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Thursday April 25th 2024

Betrayal | 1983

Betrayal filming location: Dartmouth Park Avenue, Highgate, London NW5
Betrayal location: the home of Jerry: Dartmouth Park Avenue, Highgate, London NW5

The screen adaptation of Harold Pinter's inventive, reverse-timescale play has Jerry (Jeremy Irons), Emma (Patricia Hodge) and Robert (Ben Kingsley) as the three points of an adulterous triangle. The story was based on the author’s secret extra-marital affair with married UK TV Joan Bakewell, while he himself was married to actress Vivien Merchant.

The setting is, predictably, London where Jerry (the Pinter character) lives in the imposing corner house at 2 Dartmouth Park Avenue, at Laurier Road, Highgate, NW5.

Betrayal filming location: Grand Connaught Rooms, Great Queen Street, Covent Garden, London WC2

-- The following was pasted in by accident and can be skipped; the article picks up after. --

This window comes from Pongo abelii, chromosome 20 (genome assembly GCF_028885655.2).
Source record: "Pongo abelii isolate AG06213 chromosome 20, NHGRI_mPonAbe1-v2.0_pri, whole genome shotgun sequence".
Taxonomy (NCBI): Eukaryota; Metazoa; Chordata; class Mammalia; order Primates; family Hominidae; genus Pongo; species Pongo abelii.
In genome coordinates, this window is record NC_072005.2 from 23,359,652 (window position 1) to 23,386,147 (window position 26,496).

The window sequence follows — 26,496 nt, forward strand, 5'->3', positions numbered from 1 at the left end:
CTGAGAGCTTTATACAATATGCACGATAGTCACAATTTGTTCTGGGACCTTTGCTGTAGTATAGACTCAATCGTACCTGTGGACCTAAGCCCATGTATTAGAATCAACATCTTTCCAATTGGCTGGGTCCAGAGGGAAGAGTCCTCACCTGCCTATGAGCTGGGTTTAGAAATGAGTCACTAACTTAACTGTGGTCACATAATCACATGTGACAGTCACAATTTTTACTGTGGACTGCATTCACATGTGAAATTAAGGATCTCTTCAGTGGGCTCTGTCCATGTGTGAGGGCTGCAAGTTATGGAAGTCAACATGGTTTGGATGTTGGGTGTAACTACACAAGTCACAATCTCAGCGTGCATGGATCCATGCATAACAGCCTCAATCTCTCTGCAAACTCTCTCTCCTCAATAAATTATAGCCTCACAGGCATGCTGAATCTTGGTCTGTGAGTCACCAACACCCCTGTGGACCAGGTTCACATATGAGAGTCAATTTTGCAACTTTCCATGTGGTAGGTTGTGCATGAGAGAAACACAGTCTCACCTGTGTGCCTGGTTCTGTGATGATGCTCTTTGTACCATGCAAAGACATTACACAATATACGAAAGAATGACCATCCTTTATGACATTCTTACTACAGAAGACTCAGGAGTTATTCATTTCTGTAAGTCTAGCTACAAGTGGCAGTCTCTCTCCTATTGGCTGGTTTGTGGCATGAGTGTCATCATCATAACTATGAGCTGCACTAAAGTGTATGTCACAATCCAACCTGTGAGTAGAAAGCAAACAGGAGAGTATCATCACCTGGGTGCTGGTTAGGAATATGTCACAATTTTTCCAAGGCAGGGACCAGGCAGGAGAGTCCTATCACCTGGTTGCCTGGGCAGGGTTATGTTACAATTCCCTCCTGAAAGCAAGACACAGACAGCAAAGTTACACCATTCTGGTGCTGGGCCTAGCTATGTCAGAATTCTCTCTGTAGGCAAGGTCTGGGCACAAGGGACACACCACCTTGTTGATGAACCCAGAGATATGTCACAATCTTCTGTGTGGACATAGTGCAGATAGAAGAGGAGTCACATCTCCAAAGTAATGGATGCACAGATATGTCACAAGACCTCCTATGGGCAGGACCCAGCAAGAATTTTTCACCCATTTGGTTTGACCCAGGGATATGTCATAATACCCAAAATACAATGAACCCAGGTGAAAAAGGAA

Betrayal location: the West End 'restaurant': Grand Connaught Rooms, Great Queen Street, Covent Garden, London WC2

The restaurant in which he and Robert spar over lunch is the Grand Connaught Rooms, 61-65 Great Queen Street, WC2, between Covent Garden And Holborn. Originally built as a Masonic hall to accommodate the meetings and dinners of Freemasons (much-used location, the Freemasons’ Hall stands alongside), the Connaught is now a suite of function rooms for hire. In 1970, it became the London hotel for John Cassavetes’ drama Husbands, with Peter Falk, Ben Gazzara and Cassavetes himself.

Jerry drinks in the now long-closed Bramley Arms on Freston Road at Bramley Road in Notting Hill, W10. In its heyday, the boozer was seen in movies such as classic Ealing comedy The Lavender Hill Mob, with Alec Guinness, Franc Roddam’s Quadrophenia, Alex Cox’s Sid And Nancy and John Boorman’s offbeat Leo the Last.

During the Seventies, this area of Notting Hill was squatted and, in a gesture inspired by Ealing’s Passport to Pimlico, seceded from the UK. When threatened with eviction, residents appealed to the UN.

Robert and Emma live west of London at 9 St Peter’s Square, Stamford Brook, W6. This seems to be Pinterland – it’s just two door away from the house occupied by Peter Finch and Anne Bancroft in Jack Clayton’s underrated 1964 The Pumpkin Eater, with a script adapted by Pinter.